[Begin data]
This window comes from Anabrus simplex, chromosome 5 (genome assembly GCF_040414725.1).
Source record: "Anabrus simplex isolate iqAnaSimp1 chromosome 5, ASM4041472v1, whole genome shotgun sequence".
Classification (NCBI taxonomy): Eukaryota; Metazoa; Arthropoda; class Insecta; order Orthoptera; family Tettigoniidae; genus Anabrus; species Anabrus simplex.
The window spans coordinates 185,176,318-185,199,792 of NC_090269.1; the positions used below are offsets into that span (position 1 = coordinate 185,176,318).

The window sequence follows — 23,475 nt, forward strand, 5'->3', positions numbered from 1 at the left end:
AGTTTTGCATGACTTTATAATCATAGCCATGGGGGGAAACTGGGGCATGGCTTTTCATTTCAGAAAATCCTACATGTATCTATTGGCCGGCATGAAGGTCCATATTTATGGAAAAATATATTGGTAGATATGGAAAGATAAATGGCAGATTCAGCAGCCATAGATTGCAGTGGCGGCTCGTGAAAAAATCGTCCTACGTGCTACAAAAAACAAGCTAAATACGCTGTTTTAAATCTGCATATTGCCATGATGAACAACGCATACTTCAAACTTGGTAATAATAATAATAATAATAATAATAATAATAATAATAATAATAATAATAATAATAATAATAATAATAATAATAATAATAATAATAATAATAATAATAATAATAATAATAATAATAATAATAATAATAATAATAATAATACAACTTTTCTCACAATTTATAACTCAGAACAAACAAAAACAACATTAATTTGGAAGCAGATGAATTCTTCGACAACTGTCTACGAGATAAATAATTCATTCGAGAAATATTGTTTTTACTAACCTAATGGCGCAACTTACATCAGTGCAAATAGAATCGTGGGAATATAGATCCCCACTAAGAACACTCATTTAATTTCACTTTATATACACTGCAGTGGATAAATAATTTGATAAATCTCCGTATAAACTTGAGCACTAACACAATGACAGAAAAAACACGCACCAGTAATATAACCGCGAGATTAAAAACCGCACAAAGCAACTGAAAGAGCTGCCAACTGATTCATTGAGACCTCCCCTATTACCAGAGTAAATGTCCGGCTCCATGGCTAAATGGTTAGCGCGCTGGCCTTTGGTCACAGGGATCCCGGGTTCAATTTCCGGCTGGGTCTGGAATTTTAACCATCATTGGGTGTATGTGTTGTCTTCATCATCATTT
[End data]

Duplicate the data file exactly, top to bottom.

This window comes from Anabrus simplex, chromosome 5 (genome assembly GCF_040414725.1).
Source record: "Anabrus simplex isolate iqAnaSimp1 chromosome 5, ASM4041472v1, whole genome shotgun sequence".
Classification (NCBI taxonomy): Eukaryota; Metazoa; Arthropoda; class Insecta; order Orthoptera; family Tettigoniidae; genus Anabrus; species Anabrus simplex.
The window spans coordinates 185,176,318-185,199,792 of NC_090269.1; the positions used below are offsets into that span (position 1 = coordinate 185,176,318).

The window sequence follows — 23,475 nt, forward strand, 5'->3', positions numbered from 1 at the left end:
AGTTTTGCATGACTTTATAATCATAGCCATGGGGGGAAACTGGGGCATGGCTTTTCATTTCAGAAAATCCTACATGTATCTATTGGCCGGCATGAAGGTCCATATTTATGGAAAAATATATTGGTAGATATGGAAAGATAAATGGCAGATTCAGCAGCCATAGATTGCAGTGGCGGCTCGTGAAAAAATCGTCCTACGTGCTACAAAAAACAAGCTAAATACGCTGTTTTAAATCTGCATATTGCCATGATGAACAACGCATACTTCAAACTTGGTAATAATAATAATAATAATAATAATAATAATAATAATAATAATAATAATAATAATAATAATAATAATAATAATAATAATAATAATAATAATAATAATAATAATAATAATAATAATAATAATAATAATAATAATAATAATACAACTTTTCTCACAATTTATAACTCAGAACAAACAAAAACAACATTAATTTGGAAGCAGATGAATTCTTCGACAACTGTCTACGAGATAAATAATTCATTCGAGAAATATTGTTTTTACTAACCTAATGGCGCAACTTACATCAGTGCAAATAGAATCGTGGGAATATAGATCCCCACTAAGAACACTCATTTAATTTCACTTTATATACACTGCAGTGGATAAATAATTTGATAAATCTCCGTATAAACTTGAGCACTAACACAATGACAGAAAAAACACGCACCAGTAATATAACCGCGAGATTAAAAACCGCACAAAGCAACTGAAAGAGCTGCCAACTGATTCATTGAGACCTCCCCTATTACCAGAGTAAATGTCCGGCTCCATGGCTAAATGGTTAGCGCGCTGGCCTTTGGTCACAGGGATCCCGGGTTCAATTTCCGGCTGGGTCTGGAATTTTAACCATCATTGGGTGTATGTGTTGTCTTCATCATCATTT